A “bare minimum” of £458 billion of investment and policy support will be needed by 2050 to get the global hydrogen market up and running.
That is according to the latest hydrogen strategic planning outlook report by Wood Mackenzie, a Verisk business.
Flor Lucia De la Cruz, senior research analyst at the research company, said: “Substantial investments are required to accommodate the anticipated growth for the global low-carbon hydrogen market up to 2050.
“Developers will need to invest at least US$600 billion by 2050, and consumers will be required to commit to off-take hydrogen not yet contracted. The opportunity is huge.”
As electrolyser capital expenditure falls by up to 65% in the next decade, green hydrogen at less than $2 a kilogram will be achievable by 2040, according to Wood Mackenzie.
Hydrogen demand will also grow exponentially, from below 1 million tonnes (Mt) today to 223Mt by 2050.
At first it will be driven by ammonia, which will make up 48% of demand by 2025.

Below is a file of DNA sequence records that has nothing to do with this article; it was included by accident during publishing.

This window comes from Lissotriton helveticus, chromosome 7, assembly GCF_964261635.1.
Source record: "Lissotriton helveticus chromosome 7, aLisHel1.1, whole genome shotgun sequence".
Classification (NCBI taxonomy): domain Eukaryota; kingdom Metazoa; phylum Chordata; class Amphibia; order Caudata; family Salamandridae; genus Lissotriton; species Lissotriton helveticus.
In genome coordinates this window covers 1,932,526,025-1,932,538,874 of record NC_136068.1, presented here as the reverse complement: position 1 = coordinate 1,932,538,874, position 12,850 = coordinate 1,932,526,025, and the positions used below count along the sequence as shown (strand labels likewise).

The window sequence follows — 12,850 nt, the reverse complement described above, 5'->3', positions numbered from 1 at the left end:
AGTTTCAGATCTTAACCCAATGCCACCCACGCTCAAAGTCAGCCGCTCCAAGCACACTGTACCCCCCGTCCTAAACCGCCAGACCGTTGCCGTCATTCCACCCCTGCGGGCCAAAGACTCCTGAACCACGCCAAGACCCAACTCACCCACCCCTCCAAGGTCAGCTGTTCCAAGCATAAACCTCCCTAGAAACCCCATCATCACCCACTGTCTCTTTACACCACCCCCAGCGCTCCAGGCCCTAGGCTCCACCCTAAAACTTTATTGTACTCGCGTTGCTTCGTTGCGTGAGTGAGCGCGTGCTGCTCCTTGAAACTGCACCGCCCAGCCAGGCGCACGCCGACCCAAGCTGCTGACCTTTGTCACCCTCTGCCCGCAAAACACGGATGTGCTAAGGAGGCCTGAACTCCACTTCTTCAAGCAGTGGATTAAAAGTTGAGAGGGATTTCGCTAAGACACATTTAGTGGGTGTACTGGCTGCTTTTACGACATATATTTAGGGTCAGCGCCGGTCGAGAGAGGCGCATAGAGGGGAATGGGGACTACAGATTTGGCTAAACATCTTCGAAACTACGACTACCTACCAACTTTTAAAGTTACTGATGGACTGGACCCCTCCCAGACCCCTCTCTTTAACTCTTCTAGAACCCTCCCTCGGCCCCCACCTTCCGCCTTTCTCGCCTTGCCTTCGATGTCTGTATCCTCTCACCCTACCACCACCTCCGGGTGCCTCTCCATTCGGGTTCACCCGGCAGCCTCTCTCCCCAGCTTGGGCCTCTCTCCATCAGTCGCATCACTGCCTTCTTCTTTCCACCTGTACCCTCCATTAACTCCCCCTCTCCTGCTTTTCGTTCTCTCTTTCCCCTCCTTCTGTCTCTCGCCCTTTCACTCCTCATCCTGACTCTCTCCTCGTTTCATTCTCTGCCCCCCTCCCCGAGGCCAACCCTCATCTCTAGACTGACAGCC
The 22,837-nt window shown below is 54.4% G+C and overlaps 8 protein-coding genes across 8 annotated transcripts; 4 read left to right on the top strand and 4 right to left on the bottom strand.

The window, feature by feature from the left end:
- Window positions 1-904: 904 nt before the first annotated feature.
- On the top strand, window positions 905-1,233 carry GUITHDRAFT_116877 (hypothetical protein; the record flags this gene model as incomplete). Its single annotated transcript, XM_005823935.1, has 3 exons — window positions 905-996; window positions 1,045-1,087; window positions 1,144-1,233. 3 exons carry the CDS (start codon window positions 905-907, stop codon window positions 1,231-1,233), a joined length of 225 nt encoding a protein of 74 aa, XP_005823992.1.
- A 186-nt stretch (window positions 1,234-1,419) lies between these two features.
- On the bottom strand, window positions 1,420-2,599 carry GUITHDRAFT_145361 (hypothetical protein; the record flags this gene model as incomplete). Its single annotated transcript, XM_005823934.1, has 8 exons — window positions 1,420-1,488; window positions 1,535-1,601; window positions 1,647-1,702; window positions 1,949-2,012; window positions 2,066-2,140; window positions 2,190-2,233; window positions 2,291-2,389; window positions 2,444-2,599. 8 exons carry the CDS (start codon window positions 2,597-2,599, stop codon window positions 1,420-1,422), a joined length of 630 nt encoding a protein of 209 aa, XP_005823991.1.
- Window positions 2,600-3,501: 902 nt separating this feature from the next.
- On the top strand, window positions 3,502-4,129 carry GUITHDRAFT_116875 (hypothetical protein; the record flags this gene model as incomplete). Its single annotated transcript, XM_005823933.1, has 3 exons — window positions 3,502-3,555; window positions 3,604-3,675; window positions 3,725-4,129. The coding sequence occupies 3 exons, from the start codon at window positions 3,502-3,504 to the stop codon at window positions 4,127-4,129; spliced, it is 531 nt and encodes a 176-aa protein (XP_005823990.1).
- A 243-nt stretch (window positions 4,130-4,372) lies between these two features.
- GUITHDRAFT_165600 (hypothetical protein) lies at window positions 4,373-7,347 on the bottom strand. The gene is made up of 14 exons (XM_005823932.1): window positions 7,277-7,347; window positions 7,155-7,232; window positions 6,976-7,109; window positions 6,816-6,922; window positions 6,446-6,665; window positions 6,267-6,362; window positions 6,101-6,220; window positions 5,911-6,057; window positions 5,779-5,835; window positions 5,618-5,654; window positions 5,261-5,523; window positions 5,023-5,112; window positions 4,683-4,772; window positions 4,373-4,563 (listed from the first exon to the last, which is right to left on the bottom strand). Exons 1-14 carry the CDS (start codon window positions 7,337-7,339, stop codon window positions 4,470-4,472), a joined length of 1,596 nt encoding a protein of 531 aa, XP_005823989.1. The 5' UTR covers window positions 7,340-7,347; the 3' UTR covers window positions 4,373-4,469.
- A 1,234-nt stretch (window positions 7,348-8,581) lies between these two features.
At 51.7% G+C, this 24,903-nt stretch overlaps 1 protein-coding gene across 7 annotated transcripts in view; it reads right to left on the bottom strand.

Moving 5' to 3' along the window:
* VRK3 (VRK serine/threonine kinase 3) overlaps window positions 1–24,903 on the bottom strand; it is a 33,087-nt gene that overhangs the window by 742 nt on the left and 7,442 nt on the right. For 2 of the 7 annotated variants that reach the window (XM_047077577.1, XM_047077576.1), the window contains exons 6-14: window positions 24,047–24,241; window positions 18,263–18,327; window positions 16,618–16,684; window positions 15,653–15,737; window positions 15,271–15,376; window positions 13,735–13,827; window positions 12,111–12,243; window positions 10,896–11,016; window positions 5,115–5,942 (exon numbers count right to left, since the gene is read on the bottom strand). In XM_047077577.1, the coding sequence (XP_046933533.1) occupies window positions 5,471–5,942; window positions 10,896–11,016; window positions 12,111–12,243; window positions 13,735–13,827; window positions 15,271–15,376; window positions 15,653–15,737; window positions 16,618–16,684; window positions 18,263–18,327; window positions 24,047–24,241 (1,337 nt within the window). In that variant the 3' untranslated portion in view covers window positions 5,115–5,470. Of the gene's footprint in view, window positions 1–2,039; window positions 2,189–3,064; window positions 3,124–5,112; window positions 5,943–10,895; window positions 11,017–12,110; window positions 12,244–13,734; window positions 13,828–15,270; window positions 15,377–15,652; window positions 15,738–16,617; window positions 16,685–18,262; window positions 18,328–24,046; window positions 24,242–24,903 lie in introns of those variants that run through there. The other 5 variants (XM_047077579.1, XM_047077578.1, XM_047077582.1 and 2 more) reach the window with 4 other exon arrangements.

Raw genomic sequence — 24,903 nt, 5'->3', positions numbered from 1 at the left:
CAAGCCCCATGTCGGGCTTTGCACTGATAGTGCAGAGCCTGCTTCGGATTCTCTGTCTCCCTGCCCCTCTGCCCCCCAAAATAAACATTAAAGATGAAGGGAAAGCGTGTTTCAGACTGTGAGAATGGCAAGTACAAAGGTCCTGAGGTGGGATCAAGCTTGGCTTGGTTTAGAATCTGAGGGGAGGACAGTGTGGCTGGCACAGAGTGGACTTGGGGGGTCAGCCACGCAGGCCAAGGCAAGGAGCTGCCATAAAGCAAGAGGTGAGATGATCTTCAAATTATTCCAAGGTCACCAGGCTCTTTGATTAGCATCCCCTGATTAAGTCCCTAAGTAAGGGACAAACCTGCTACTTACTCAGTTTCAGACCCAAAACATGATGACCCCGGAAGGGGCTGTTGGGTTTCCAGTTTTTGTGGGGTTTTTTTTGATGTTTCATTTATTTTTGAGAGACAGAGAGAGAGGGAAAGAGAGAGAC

But by 2036 power demand will overtake, making power the primary demand sector to 2050 with 31%.
Ms De la Cruz added: “Energy security and net zero commitments will drive hydrogen demand in many sectors such as power, steel, shipping and aviation.”
Hydrogen co-fired as ammonia in coal plants with traditional fossil-fuelled power is forecast to drive demand in power up to 9Mt by 2030.
Post 2030, Wood Mackenzie expects to see hydrogen co-fired with natural gas ramped up in Europe, bringing the total power demand to 63Mt by 2050.
In terms of hydrogen supply, it’s expected the market will see a new wave of project announcements, with 50 million tonnes per annum (Mpta) of hydrogen capacity already announced to date.
The total is tipped to reach approximately 80Mtpa this year, according to the Wood Mackenzie report.
Bridget van Dorsten, research analyst at Wood Mackenzie, said: “Green hydrogen is expected to dominate the pipeline, with Australia leading in green hydrogen supply, holding 47% of supply by 2029. Post-2030, we expect to see supply quickly ramp up worldwide, and China becomes the largest supplier in the late 2040s.”
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